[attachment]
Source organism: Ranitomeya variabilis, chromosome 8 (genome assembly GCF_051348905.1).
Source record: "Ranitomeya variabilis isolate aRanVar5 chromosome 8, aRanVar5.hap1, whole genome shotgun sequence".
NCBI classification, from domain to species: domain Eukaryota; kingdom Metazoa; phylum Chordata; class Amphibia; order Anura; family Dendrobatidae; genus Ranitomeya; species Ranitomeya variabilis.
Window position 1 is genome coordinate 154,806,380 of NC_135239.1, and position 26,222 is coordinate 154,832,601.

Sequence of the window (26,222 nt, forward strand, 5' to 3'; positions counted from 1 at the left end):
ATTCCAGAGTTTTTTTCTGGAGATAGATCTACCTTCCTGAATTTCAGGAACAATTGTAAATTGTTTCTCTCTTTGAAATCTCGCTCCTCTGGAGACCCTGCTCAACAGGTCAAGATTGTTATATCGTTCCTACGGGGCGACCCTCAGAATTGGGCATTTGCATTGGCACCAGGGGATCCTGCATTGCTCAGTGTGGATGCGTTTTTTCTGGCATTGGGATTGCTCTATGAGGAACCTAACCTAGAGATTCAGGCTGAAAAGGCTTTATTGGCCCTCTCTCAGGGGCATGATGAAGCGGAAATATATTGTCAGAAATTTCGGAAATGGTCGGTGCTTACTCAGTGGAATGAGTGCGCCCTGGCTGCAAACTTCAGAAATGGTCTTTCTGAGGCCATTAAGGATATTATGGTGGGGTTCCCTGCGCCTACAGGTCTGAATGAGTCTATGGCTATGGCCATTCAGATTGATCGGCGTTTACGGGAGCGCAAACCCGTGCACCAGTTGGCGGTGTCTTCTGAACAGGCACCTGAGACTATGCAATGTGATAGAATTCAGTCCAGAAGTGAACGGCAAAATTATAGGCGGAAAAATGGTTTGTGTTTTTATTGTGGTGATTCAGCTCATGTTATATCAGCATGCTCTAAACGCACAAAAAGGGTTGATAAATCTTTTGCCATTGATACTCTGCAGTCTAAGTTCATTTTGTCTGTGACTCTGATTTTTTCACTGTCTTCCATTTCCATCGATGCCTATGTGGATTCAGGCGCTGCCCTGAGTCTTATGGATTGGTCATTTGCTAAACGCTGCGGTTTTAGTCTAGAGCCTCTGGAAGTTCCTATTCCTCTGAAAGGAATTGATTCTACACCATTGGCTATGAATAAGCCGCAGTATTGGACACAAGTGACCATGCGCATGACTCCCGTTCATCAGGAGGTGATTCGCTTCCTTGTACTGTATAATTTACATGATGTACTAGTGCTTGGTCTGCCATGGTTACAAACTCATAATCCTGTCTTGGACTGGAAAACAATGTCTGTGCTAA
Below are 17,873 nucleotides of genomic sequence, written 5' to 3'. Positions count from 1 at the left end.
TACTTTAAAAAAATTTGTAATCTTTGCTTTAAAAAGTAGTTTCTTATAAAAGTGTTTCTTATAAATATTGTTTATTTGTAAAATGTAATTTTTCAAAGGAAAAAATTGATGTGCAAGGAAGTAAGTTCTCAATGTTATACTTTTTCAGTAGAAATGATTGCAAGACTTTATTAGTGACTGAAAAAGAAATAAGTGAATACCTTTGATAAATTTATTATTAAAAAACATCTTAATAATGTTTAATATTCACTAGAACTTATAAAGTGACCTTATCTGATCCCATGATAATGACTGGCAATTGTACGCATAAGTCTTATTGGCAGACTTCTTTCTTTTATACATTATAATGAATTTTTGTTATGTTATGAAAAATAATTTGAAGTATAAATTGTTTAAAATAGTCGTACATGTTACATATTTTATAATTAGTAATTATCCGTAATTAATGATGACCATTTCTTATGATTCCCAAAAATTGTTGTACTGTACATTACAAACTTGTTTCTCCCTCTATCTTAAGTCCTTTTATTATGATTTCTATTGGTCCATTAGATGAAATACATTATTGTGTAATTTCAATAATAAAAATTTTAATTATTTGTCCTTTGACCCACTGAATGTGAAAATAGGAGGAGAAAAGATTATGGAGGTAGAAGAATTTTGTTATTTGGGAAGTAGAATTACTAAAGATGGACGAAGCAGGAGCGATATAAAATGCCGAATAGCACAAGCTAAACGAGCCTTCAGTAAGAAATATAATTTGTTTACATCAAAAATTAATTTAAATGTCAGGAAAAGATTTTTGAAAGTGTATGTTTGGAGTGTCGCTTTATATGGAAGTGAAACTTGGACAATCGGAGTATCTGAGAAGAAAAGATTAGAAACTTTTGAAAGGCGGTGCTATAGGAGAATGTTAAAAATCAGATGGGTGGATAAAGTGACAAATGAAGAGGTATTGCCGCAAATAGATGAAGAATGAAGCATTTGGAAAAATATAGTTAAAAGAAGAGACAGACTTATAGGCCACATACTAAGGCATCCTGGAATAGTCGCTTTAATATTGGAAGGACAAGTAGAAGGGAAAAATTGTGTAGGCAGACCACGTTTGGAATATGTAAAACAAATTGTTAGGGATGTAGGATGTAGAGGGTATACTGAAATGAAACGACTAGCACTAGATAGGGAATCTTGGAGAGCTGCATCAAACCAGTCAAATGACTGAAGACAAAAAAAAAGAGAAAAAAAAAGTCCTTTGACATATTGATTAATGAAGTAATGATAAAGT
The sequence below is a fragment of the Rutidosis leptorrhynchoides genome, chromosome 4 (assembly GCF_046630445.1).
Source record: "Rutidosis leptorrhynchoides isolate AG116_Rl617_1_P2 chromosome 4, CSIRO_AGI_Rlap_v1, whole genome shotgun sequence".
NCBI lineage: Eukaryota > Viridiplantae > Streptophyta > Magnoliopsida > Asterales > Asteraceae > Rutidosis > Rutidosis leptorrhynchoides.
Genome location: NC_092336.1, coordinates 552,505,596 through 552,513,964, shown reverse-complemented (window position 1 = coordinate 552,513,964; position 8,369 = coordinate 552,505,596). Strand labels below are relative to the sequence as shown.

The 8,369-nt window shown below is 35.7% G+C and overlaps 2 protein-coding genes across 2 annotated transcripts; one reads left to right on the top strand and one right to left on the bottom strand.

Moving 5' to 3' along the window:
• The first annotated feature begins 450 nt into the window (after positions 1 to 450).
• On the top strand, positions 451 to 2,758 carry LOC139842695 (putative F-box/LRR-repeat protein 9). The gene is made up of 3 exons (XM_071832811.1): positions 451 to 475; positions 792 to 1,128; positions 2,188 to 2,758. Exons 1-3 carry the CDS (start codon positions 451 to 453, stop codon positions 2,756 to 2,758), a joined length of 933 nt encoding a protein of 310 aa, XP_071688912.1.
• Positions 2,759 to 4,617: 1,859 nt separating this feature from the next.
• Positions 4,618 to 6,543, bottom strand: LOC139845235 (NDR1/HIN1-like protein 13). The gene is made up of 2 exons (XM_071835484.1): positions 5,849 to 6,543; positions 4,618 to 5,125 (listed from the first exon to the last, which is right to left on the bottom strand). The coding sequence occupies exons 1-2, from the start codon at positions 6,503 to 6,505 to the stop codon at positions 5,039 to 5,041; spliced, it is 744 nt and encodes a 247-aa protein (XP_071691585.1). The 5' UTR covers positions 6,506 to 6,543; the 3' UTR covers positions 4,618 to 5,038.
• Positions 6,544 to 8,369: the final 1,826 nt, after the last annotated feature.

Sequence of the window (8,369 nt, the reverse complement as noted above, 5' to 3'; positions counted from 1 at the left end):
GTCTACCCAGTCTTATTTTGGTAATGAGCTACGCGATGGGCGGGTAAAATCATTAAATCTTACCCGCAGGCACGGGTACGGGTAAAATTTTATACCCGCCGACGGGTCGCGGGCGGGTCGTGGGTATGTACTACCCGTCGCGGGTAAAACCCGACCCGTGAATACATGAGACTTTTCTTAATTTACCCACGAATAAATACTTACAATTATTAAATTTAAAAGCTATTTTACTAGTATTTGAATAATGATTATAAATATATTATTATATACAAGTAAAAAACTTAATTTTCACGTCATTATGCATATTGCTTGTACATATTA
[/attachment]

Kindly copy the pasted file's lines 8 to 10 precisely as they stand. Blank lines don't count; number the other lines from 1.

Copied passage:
TACTTTAAAAAAATTTGTAATCTTTGCTTTAAAAAGTAGTTTCTTATAAAAGTGTTTCTTATAAATATTGTTTATTTGTAAAATGTAATTTTTCAAAGGAAAAAATTGATGTGCAAGGAAGTAAGTTCTCAATGTTATACTTTTTCAGTAGAAATGATTGCAAGACTTTATTAGTGACTGAAAAAGAAATAAGTGAATACCTTTGATAAATTTATTATTAAAAAACATCTTAATAATGTTTAATATTCACTAGAACTTATAAAGTGACCTTATCTGATCCCATGATAATGACTGGCAATTGTACGCATAAGTCTTATTGGCAGACTTCTTTCTTTTATACATTATAATGAATTTTTGTTATGTTATGAAAAATAATTTGAAGTATAAATTGTTTAAAATAGTCGTACATGTTACATATTTTATAATTAGTAATTATCCGTAATTAATGATGACCATTTCTTATGATTCCCAAAAATTGTTGTACTGTACATTACAAACTTGTTTCTCCCTCTATCTTAAGTCCTTTTATTATGATTTCTATTGGTCCATTAGATGAAATACATTATTGTGTAATTTCAATAATAAAAATTTTAATTATTTGTCCTTTGACCCACTGAATGTGAAAATAGGAGGAGAAAAGATTATGGAGGTAGAAGAATTTTGTTATTTGGGAAGTAGAATTACTAAAGATGGACGAAGCAGGAGCGATATAAAATGCCGAATAGCACAAGCTAAACGAGCCTTCAGTAAGAAATATAATTTGTTTACATCAAAAATTAATTTAAATGTCAGGAAAAGATTTTTGAAAGTGTATGTTTGGAGTGTCGCTTTATATGGAAGTGAAACTTGGACAATCGGAGTATCTGAGAAGAAAAGATTAGAAACTTTTGAAAGGCGGTGCTATAGGAGAATGTTAAAAATCAGATGGGTGGATAAAGTGACAAATGAAGAGGTATTGCCGCAAATAGATGAAGAATGAAGCATTTGGAAAAATATAGTTAAAAGAAGAGACAGACTTATAGGCCACATACTAAGGCATCCTGGAATAGTCGCTTTAATATTGGAAGGACAAGTAGAAGGGAAAAATTGTGTAGGCAGACCACGTTTGGAATATGTAAAACAAATTGTTAGGGATGTAGGATGTAGAGGGTATACTGAAATGAAACGACTAGCACTAGATAGGGAATCTTGGAGAGCTGCATCAAACCAGTCAAATGACTGAAGACAAAAAAAAAGAGAAAAAAAAAGTCCTTTGACATATTGATTAATGAAGTAATGATAAAGT
The sequence below is a fragment of the Rutidosis leptorrhynchoides genome, chromosome 4 (assembly GCF_046630445.1).
Source record: "Rutidosis leptorrhynchoides isolate AG116_Rl617_1_P2 chromosome 4, CSIRO_AGI_Rlap_v1, whole genome shotgun sequence".